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March is the month when the world celebrates in honor of the womankind the world over. I personally feel why should just one day in the entire year be celebrated as the International women’s day, our women should be celebrated all the time…each year, each month, each hour, each minute and each second. We cannot forget that our mothers are women and we are here because of them. Right?


Working women have loads to do, balance work and family, plus chase time! So let us start to get things organized in the kitchen first. Make a weekly menu and shop for it on the day off. It could mean stretching on a Saturday evening but it pays big time.


  • Keep the kitchen counter bare. It helps to cook faster, if there are no extra gadgets on the counter. You can use the space to prepare sandwiches, pack lunches, or prepare individual breakfasts in the hurry that is a good morning for you! Don’t worry about the spillages or mess. Just wipe clean once before winding up.
  • Store food items in see through containers. This helps in keeping a check on the supplies and you can decide what to buy in the next shopping trip. Who has the time to open all the containers and peer inside to check the contents and their quantity?
  • Allocate a special shelf in the kitchen cabinet for tiffins and water bottles, ziplock bags and foil. Precious minutes are lost in the morning in the grand hunt for the favourite dabba!
  • Also allocate a special shelf in the kitchen cabinet for breakfast things like cereals, brown sugar, jams, peanut butter, tea bags, milk pot, sugar pot etc. If you can keep the cereal bowls alongside, so much the better!
  • Use the refrigerator very efficiently and effectively. Mark a fixed corner for your supply of yogurt, cheese and butter so that there is not much hunting to do when in a rush. Also post a list of leftovers that can be recycled so that you know what can be re-created in a short time! Use cling film and foil for good measure to cover and pack foods in the fridge.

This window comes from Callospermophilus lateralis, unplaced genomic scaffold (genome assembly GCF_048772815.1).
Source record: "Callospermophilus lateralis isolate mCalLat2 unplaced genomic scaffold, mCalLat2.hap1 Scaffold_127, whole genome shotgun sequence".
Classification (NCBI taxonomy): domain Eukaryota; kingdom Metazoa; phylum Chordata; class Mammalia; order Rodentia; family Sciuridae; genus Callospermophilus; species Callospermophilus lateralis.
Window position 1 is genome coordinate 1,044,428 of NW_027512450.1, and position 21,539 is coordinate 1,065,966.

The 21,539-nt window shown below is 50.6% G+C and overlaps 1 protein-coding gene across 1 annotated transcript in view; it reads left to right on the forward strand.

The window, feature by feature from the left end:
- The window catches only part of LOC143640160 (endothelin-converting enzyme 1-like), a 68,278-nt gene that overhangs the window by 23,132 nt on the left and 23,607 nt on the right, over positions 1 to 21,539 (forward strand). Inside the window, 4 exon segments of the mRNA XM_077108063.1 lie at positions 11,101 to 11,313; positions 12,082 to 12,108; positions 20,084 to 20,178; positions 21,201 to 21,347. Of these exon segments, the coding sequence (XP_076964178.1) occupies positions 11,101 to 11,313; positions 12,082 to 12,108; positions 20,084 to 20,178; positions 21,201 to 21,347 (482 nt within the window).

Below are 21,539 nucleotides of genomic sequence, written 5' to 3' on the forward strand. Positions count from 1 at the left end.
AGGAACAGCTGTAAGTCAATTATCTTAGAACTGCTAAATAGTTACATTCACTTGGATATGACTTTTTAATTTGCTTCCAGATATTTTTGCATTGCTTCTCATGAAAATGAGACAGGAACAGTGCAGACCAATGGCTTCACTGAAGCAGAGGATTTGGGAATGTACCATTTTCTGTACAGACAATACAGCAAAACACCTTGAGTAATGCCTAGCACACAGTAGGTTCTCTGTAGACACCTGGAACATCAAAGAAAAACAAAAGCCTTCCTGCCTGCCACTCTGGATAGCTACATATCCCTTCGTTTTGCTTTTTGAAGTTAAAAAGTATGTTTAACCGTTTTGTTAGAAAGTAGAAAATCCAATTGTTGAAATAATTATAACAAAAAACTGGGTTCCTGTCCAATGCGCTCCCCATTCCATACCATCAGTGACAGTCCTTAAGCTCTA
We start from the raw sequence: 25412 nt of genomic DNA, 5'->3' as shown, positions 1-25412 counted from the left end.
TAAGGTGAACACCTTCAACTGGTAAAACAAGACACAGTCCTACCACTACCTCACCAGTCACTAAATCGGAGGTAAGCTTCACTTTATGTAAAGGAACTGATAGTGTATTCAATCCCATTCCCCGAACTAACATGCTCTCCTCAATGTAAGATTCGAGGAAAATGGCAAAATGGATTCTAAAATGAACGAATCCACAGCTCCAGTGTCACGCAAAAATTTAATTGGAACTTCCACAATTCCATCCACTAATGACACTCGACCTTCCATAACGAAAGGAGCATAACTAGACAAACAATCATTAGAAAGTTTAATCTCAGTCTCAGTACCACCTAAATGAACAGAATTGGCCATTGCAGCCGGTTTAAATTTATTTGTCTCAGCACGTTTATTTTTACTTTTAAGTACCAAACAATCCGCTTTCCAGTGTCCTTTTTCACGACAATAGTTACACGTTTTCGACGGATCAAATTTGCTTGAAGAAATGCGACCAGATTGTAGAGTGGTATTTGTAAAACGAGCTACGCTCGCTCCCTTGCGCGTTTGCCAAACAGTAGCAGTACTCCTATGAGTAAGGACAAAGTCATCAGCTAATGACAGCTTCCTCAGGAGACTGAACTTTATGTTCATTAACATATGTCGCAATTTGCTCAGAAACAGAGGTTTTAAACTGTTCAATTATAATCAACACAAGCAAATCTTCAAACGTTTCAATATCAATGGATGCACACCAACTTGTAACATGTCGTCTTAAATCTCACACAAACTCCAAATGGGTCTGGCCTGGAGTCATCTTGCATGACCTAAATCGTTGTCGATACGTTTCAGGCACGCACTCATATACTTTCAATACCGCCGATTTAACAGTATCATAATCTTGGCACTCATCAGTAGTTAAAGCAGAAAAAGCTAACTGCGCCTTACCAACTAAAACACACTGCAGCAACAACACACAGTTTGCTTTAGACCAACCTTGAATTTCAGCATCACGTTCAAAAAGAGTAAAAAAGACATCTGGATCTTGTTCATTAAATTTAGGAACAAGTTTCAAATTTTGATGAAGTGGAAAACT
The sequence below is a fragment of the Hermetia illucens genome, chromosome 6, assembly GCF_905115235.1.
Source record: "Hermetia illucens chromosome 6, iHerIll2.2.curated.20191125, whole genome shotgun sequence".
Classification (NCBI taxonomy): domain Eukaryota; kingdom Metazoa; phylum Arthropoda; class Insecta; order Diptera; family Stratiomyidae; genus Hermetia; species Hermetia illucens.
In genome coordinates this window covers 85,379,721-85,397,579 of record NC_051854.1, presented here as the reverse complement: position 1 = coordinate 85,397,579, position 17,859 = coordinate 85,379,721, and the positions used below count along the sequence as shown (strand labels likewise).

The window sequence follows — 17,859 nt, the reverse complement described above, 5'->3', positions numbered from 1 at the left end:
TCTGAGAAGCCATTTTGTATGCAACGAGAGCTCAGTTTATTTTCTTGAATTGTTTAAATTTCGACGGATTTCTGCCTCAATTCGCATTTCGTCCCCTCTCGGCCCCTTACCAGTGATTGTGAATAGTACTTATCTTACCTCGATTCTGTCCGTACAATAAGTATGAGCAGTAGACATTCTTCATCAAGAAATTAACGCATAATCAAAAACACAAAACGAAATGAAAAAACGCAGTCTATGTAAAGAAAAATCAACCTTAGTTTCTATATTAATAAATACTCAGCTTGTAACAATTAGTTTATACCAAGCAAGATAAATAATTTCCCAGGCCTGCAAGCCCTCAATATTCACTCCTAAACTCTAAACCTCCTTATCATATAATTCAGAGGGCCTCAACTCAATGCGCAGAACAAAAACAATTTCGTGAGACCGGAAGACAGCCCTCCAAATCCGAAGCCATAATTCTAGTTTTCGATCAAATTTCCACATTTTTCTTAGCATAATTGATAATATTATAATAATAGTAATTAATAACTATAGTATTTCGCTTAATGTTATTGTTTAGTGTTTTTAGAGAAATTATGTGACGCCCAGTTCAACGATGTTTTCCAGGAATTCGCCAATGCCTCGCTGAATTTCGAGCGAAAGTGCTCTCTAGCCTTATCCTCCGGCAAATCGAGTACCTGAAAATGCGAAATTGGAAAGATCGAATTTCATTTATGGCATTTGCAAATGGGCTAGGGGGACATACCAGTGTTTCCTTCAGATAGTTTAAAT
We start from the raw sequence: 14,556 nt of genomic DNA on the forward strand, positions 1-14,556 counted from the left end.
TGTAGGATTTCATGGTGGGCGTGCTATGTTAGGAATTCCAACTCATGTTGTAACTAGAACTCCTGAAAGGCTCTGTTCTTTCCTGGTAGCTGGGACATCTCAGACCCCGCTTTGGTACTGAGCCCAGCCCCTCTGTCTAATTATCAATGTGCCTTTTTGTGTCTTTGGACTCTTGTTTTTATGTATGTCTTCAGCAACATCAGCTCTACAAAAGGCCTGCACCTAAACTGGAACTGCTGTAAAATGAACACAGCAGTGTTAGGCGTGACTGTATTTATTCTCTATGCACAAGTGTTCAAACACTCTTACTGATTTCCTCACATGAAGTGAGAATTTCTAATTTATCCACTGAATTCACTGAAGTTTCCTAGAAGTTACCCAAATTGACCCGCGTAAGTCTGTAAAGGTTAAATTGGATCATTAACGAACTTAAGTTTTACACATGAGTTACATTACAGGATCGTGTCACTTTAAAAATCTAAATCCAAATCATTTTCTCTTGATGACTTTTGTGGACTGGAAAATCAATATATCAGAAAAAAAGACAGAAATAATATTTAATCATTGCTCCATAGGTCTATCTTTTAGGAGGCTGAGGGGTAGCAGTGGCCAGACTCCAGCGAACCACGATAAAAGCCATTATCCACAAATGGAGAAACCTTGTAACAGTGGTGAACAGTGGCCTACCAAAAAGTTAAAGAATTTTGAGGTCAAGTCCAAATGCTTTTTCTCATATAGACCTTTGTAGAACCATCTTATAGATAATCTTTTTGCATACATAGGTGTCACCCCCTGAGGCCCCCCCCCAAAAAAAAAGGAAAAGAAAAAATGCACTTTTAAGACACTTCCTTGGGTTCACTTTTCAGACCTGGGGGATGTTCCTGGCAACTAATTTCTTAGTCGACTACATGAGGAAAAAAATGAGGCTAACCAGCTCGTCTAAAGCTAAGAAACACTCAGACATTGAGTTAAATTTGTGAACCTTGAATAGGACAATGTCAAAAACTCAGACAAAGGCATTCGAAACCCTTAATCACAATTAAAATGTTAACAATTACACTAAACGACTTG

• Freezer is Alibaba’s cave for you. Use it for peas, corn, tomato puree cubes. On a day off, you can chop a load of onions and freeze in ziplocks, you can grind your chilli-ginger-garlic paste and freeze it, and you can also make a supply of chutney and freeze it. You can also make two-three lots of onion-tomato gravy and freeze in individual portions. Having an electric chopper helps in cutting so many onions without tears!
  • Freezer can also hold rolled out semi-fried paranthas! No need to buy these readymade as this idea works just as well at home. All you have to do finish cooking them on a hot tawa and just before serving. No one will ever know the difference!
  • One smart chore you can do is delegate.  Ask your kids to help in clearing up the table after dinner while you put the kitchen straight. They can also help in laying the table at the start of a meal. All you have to do is then carry the bowls of hot food for the family.
  • Smarten up your kitchen with the ‘good-looking’ accessories like silicon baking pans, muffin moulds, spatulas, sieves etc. They are not only brightly coloured but also easy to clean.
  • Another good idea is to go for non-stick pots and pans and cook and serve cookware.  They look good, they clean well and they add a vow factor to your kitchen especially when you have guests over who like to ‘see’ the kitchen too.
  • Another plus point in using non-stick ware is that you can cook in minimum oil and thus safeguard your family’s health.
  • If your budget permits it, having a dishwasher installed in the kitchen is a good idea for the home with no domestic help. You can use it once at night and clean up all the soiled pots, pans and plates. Thus you can wake up to a clean kitchen ready for action the following morning.
  • We also suggest you keep your chopping board, knives, peelers and graters in one assigned corner on the counter. It is much faster to use the board for all the chopping as it is not so messy then. Some people peel potatoes over the waste bin in order to save seconds!
  • While shopping, go with a written list. A mental list causes stress. Pick up products that can make cooking easier…tomato puree, potato flakes, ready pastes, ready mixed flours, instant desserts etc. Ready to cook ranges have increased in variety and if your time is really, really short it is good idea to keep a stock for absolute emergencies.